Posted by: koherston | June 8, 2015

Facebook and Divorce

This story by WFTS News in Tampa Bay may be of interest to readers of this blog.

“Till death do us part,” unless Facebook causes you to divorce first

Logging onto Facebook numerous times daily has become a common routine for many people.

“There’s so much conversation going back and forth on Facebook,” St. Petersburg resident Janet Landt said.

For married couples, some of that conversation could lead to divorce.

“I can see where a lot of people would get themselves in trouble,” Landt said.

New research from Lake Legal, a law firm in the UK, shows Facebook is being cited in a third of all divorces.

“The very best evidence comes from Facebook,” divorce attorney Howard Iken said.

Iken is an attorney for Ayo and Iken Law Firm in Tampa Bay. He said he has seen a rise in cases using Facebook as a reason for divorce.

“I would say 30 to 40 percent of the cases have some sort of Facebook involvement,” Iken said.

In most cases infidelity is the main driver behind divorces and split-ups. With most people having smartphones loaded with social media apps like Facebook, it makes it easier for a spouse or a significant other to cheat even when they’re right next to each other.

“People multi-task,” Iken said. “People can be in close proximity and doing things that are completely unacceptable and completely inconsistent with being married.”

Things like getting back in touch with an old flame.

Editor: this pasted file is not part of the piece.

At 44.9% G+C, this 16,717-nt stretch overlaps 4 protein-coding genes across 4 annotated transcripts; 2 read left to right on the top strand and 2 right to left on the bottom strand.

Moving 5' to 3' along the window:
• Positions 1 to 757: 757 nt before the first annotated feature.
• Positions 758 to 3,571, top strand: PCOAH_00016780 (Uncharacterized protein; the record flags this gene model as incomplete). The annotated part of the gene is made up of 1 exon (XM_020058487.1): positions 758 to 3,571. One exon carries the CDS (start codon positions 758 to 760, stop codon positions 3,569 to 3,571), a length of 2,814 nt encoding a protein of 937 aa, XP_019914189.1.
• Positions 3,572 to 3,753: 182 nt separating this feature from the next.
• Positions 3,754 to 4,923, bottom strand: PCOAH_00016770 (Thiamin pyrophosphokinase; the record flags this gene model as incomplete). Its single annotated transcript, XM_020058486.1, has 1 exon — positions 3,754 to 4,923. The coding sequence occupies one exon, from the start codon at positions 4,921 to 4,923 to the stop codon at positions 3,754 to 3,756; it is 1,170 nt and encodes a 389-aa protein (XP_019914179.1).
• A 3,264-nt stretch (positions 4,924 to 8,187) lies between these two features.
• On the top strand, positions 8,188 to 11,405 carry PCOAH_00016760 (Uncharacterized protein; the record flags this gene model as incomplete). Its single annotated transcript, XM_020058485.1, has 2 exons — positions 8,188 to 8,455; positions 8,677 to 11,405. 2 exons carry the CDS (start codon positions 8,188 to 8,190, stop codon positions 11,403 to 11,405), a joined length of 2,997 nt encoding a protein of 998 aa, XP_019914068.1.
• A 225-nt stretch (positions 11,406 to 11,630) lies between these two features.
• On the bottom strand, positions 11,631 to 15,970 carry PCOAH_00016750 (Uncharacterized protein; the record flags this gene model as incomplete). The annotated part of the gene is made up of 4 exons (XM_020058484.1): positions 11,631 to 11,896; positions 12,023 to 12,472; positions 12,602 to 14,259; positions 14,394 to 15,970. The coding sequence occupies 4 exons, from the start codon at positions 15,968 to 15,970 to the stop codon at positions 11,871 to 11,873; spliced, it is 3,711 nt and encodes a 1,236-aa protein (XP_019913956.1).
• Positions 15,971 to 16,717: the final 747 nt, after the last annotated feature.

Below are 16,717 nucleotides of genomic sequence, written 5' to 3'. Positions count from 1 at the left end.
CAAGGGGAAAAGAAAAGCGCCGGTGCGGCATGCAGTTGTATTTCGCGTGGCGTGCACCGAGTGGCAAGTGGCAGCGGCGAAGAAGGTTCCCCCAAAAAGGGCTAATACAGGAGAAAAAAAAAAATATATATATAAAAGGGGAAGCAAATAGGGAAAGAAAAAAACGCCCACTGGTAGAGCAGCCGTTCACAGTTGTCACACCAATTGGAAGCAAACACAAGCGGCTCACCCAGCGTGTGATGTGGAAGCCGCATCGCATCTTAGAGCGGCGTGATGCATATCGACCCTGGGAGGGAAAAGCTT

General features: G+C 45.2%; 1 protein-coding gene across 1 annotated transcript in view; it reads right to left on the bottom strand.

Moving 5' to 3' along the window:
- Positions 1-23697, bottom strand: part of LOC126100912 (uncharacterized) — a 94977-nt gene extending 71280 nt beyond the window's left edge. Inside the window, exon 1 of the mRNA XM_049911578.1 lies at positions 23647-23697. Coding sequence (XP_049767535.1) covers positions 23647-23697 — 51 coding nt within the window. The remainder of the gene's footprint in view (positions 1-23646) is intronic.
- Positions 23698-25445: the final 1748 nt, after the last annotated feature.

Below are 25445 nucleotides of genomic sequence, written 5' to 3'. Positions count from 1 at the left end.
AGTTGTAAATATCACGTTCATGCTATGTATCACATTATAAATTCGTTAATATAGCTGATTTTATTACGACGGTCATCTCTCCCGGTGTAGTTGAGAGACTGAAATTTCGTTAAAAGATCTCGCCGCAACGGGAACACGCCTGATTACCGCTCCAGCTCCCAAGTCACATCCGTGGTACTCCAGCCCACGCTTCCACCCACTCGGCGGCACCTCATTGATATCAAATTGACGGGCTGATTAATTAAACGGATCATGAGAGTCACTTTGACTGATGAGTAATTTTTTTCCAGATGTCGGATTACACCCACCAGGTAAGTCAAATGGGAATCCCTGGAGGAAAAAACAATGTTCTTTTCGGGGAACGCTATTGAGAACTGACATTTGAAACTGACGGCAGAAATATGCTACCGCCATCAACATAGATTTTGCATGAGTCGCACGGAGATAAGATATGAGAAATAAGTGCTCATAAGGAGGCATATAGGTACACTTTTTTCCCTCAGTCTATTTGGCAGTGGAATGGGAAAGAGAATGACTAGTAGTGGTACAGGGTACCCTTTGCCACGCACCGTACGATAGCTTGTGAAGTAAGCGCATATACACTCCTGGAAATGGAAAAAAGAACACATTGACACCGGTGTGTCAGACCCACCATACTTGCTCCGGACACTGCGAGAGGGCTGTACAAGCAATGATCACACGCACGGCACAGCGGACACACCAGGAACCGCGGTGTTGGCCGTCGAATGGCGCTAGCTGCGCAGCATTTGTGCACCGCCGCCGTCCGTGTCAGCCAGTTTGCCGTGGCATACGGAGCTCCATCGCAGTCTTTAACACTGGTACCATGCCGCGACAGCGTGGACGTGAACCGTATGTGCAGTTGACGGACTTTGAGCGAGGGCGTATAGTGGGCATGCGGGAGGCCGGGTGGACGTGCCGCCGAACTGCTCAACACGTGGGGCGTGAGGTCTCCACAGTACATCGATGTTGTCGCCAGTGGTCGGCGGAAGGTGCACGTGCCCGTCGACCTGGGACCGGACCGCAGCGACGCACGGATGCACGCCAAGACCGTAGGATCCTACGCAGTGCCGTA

“It’s giving people the courage, the initiative, and the motivation to move forward with something else,” Iken said.

Iken also said Facebook may be the smoking gun needed in divorce cases.

“I personally have done some cases where I’ve submitted very thick books containing 100 percent Facebook posts to court, and a lot of the times it proves the exact point we’re trying to make in the case,” Iken said.

So next time you log in, just remember, what you do in the online fantasy world could have a very real effect on your home life and marriage.

Source: “Till death do us part,” unless Facebook causes you to divorce first (WFTS News, January 21, 2015).

Information provided by K.O. Herston: Knoxville, Tennessee Divorce, Matrimonial and Family Law Attorney.


Leave a Reply

Fill in your details below or click an icon to log in:

WordPress.com Logo

You are commenting using your WordPress.com account. Log Out / Change )

Twitter picture

You are commenting using your Twitter account. Log Out / Change )

Facebook photo

You are commenting using your Facebook account. Log Out / Change )

Google+ photo

You are commenting using your Google+ account. Log Out / Change )

Connecting to %s

Categories

%d bloggers like this: